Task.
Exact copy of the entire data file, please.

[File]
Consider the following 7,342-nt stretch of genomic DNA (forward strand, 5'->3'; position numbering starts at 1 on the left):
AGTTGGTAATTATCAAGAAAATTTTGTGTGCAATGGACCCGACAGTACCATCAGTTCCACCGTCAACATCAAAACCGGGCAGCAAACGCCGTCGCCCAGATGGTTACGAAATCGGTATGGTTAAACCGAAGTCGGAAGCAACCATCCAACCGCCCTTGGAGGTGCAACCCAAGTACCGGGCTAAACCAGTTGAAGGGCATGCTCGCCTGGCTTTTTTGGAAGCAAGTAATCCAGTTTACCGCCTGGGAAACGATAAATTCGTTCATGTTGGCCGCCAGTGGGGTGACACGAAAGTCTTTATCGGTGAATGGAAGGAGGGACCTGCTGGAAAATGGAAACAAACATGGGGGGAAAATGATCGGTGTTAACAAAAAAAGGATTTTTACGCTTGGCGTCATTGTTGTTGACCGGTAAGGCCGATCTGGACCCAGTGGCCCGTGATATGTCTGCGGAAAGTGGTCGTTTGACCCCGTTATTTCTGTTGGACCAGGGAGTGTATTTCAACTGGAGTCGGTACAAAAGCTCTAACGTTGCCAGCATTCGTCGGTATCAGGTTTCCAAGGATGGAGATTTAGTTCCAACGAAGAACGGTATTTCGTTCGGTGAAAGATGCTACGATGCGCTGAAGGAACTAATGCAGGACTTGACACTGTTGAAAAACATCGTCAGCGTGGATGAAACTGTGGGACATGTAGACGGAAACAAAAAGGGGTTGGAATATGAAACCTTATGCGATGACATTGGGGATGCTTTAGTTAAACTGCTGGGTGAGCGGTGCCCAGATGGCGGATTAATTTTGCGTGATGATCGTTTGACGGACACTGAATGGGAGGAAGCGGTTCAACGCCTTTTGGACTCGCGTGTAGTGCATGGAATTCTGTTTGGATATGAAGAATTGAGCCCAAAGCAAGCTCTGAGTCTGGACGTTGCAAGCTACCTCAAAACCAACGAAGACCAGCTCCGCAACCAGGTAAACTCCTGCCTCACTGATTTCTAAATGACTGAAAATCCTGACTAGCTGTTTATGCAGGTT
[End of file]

Consider the following 7,342-nt stretch of genomic DNA (forward strand, 5'->3'; position numbering starts at 1 on the left):
AGTTGGTAATTATCAAGAAAATTTTGTGTGCAATGGACCCGACAGTACCATCAGTTCCACCGTCAACATCAAAACCGGGCAGCAAACGCCGTCGCCCAGATGGTTACGAAATCGGTATGGTTAAACCGAAGTCGGAAGCAACCATCCAACCGCCCTTGGAGGTGCAACCCAAGTACCGGGCTAAACCAGTTGAAGGGCATGCTCGCCTGGCTTTTTTGGAAGCAAGTAATCCAGTTTACCGCCTGGGAAACGATAAATTCGTTCATGTTGGCCGCCAGTGGGGTGACACGAAAGTCTTTATCGGTGAATGGAAGGAGGGACCTGCTGGAAAATGGAAACAAACATGGGGGGAAAATGATCGGTGTTAACAAAAAAAGGATTTTTACGCTTGGCGTCATTGTTGTTGACCGGTAAGGCCGATCTGGACCCAGTGGCCCGTGATATGTCTGCGGAAAGTGGTCGTTTGACCCCGTTATTTCTGTTGGACCAGGGAGTGTATTTCAACTGGAGTCGGTACAAAAGCTCTAACGTTGCCAGCATTCGTCGGTATCAGGTTTCCAAGGATGGAGATTTAGTTCCAACGAAGAACGGTATTTCGTTCGGTGAAAGATGCTACGATGCGCTGAAGGAACTAATGCAGGACTTGACACTGTTGAAAAACATCGTCAGCGTGGATGAAACTGTGGGACATGTAGACGGAAACAAAAAGGGGTTGGAATATGAAACCTTATGCGATGACATTGGGGATGCTTTAGTTAAACTGCTGGGTGAGCGGTGCCCAGATGGCGGATTAATTTTGCGTGATGATCGTTTGACGGACACTGAATGGGAGGAAGCGGTTCAACGCCTTTTGGACTCGCGTGTAGTGCATGGAATTCTGTTTGGATATGAAGAATTGAGCCCAAAGCAAGCTCTGAGTCTGGACGTTGCAAGCTACCTCAAAACCAACGAAGACCAGCTCCGCAACCAGGTAAACTCCTGCCTCACTGATTTCTAAATGACTGAAAATCCTGACTAGCTGTTTATGCAGGTT